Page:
SEC. 2.  Section 60605.85 is added to the Education Code, to read:

60605.85.  (a) Notwithstanding any other law, the state board shall adopt science content standards pursuant to the following requirements:

(1) The Superintendent, in consultation with the state board, shall convene a group of science experts. The Superintendent shall ensure that the members of the group of science experts include, but are not limited to, individuals who are elementary and secondary science teachers, schoolsite principals, school district or county office of education administrators, and university professors. The Superintendent and the group of science experts shall recommend science content standards for adoption to the state board and shall utilize the Next Generation Science Standards as the basis for their deliberations and recommendations to the state board.

(2) The Superintendent shall hold a minimum of two public meetings pursuant to the Bagley-Keene Open Meeting Act (Article 9 (commencing with Section 11120) of Chapter 1 of Part 1 of Division 3 of Title 2 of the Government Code) in order for the public to provide input on the science content standards that would be recommended pursuant to paragraph (1).

(3) The Superintendent shall present the recommended science content standards to the state board on or before March 30, 2013.

(4) On or before July 30, 2013, the state board shall adopt, reject, or modify the science content standards presented by the Superintendent.

(5) If the state board modifies the science content standards presented by the Superintendent, it shall provide written reasons for its modifications in a public meeting. The state board shall adopt its modifications to the science content standards at a subsequent public meeting held no later than July 30, 2013. The public meetings required by this paragraph shall be held pursuant to the Bagley-Keene Open Meeting Act (Article 9 (commencing with Section 11120) of Chapter 1 of Part 1 of Division 3 of Title 2 of the Government Code).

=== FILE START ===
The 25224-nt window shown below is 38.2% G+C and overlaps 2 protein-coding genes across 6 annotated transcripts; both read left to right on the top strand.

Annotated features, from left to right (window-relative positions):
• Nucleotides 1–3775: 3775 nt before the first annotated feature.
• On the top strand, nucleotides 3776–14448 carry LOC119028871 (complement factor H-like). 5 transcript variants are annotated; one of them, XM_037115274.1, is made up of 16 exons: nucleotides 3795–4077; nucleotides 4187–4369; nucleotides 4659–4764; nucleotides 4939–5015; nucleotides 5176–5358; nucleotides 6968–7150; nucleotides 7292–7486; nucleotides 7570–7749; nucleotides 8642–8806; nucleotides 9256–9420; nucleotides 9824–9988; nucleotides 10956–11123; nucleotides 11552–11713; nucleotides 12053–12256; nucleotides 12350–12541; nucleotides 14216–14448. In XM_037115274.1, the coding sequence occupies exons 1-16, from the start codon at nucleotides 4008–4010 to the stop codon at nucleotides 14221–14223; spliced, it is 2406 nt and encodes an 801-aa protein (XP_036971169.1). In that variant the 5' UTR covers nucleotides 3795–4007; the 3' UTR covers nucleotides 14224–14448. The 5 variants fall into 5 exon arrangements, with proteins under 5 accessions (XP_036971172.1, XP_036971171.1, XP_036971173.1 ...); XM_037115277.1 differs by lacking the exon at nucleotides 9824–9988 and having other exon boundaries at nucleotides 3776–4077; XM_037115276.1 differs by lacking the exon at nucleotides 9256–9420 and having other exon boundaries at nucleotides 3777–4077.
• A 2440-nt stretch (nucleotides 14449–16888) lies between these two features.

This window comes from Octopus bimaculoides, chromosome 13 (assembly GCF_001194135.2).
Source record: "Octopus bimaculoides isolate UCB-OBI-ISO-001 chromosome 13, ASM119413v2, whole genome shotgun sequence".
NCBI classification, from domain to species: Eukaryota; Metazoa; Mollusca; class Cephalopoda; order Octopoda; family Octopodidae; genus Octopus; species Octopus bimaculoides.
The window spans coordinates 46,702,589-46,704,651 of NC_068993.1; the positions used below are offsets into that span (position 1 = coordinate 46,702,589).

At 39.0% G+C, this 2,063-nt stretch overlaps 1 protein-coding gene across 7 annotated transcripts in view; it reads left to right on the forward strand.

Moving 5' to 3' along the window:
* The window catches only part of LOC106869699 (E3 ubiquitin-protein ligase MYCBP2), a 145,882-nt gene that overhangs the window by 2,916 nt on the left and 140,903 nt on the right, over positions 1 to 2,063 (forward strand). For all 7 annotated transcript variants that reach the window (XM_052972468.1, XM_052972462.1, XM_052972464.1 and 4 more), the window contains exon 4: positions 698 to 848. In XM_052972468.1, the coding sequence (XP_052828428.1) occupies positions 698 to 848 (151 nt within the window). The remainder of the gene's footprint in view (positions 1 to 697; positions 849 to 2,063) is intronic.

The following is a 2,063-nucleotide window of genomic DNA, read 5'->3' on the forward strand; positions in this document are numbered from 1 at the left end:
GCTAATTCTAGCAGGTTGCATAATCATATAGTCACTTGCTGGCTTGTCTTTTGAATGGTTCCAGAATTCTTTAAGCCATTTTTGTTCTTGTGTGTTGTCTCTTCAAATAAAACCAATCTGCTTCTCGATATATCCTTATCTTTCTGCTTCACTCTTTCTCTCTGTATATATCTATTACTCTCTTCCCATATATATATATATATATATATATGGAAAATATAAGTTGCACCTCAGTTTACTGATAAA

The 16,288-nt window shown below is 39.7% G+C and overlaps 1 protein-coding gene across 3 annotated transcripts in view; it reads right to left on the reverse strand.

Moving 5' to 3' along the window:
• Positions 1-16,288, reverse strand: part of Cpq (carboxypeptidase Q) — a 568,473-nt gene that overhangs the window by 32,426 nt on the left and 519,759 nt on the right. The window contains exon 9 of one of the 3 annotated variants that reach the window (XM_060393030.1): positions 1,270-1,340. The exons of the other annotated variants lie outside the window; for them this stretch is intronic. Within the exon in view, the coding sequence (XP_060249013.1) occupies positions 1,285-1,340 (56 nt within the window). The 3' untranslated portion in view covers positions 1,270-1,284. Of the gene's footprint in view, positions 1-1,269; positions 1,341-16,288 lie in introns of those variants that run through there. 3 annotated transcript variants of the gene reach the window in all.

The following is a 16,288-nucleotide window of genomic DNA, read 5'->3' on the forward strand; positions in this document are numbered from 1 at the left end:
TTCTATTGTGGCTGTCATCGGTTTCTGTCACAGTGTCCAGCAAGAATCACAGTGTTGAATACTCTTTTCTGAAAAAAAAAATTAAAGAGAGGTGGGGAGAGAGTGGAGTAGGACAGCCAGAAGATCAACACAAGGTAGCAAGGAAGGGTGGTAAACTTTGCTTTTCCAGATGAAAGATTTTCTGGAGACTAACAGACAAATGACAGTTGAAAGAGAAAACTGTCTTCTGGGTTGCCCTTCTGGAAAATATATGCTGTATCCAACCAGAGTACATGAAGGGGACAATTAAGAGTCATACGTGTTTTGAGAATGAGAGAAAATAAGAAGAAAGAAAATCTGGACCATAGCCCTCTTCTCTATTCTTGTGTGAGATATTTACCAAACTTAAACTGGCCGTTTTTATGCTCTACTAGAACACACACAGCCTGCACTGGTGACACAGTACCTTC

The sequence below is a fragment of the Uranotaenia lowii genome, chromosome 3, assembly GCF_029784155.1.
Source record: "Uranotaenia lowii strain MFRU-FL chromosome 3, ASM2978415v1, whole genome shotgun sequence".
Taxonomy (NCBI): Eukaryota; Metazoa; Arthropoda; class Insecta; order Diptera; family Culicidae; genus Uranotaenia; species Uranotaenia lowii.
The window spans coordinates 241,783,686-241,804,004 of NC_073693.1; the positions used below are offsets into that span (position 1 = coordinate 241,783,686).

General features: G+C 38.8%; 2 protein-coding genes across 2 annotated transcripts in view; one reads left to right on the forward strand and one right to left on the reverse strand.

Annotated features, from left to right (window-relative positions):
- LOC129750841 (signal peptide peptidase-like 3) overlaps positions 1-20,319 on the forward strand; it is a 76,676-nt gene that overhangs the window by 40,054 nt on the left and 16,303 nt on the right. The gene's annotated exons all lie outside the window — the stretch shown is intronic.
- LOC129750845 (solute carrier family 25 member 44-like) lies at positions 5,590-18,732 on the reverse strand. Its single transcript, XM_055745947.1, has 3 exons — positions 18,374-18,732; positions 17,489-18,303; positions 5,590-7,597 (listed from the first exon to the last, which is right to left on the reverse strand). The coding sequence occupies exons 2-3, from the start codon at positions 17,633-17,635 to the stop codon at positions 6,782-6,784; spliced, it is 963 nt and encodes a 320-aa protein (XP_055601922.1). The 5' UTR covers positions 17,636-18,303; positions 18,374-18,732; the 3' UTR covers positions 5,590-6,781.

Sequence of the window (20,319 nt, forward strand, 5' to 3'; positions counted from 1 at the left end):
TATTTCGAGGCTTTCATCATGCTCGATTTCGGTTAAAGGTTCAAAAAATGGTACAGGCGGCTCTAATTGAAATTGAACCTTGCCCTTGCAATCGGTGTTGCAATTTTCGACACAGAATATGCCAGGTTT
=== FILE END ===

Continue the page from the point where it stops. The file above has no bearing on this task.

(b) The Superintendent and the state board shall present to the Governor and the appropriate policy and fiscal committees of the Legislature a schedule and implementation plan for integrating the science content standards adopted pursuant to this section into the state educational system.

(c) This section shall remain in effect only until July 1, 2014, and as of that date is repealed, unless a later enacted statute, that is enacted before July 1, 2014, deletes or extends that date.

 

Marian Murphy-Shaw is the student services director at Siskiyou County Office of Education and is CSTA’s secretary and chair of CSTA’s Legislative Oversight Committee.

Written by Marian Murphy-Shaw

Marian Murphy-Shaw

Marian Murphy-Shaw is the student services director at Siskiyou County Office of Education and is CSTA’s Region 1 Director and chair of CSTA’s Policy Committee.

3 Responses

  1. In the 45 years I had been teaching I had seen four sets of standards go through. The first were content performance, then thematically based. The latest we have lived with was constructed by “experts” who were appointed not for their classroom skills but for their notoriety (Seaborg). One example is grade 7 standard on plants and animal structure function is ONE standard for at least a quarter’s work. When we tried to update those standards about after 12 years, we found the standards could only be changed by the legislature and we could only address the framework, how it was taught. The weaknesses still exist.
    My son runs a nanotechnology lab at UCLA. During the 7 years it took to build the lab arrangements required four changes to accommodate the new technologies. Change is fast.

  2. How about making science as important as language arts and math in the california state standards?

  3. […] of SB 300 authorizing the rewriting of the California science education […]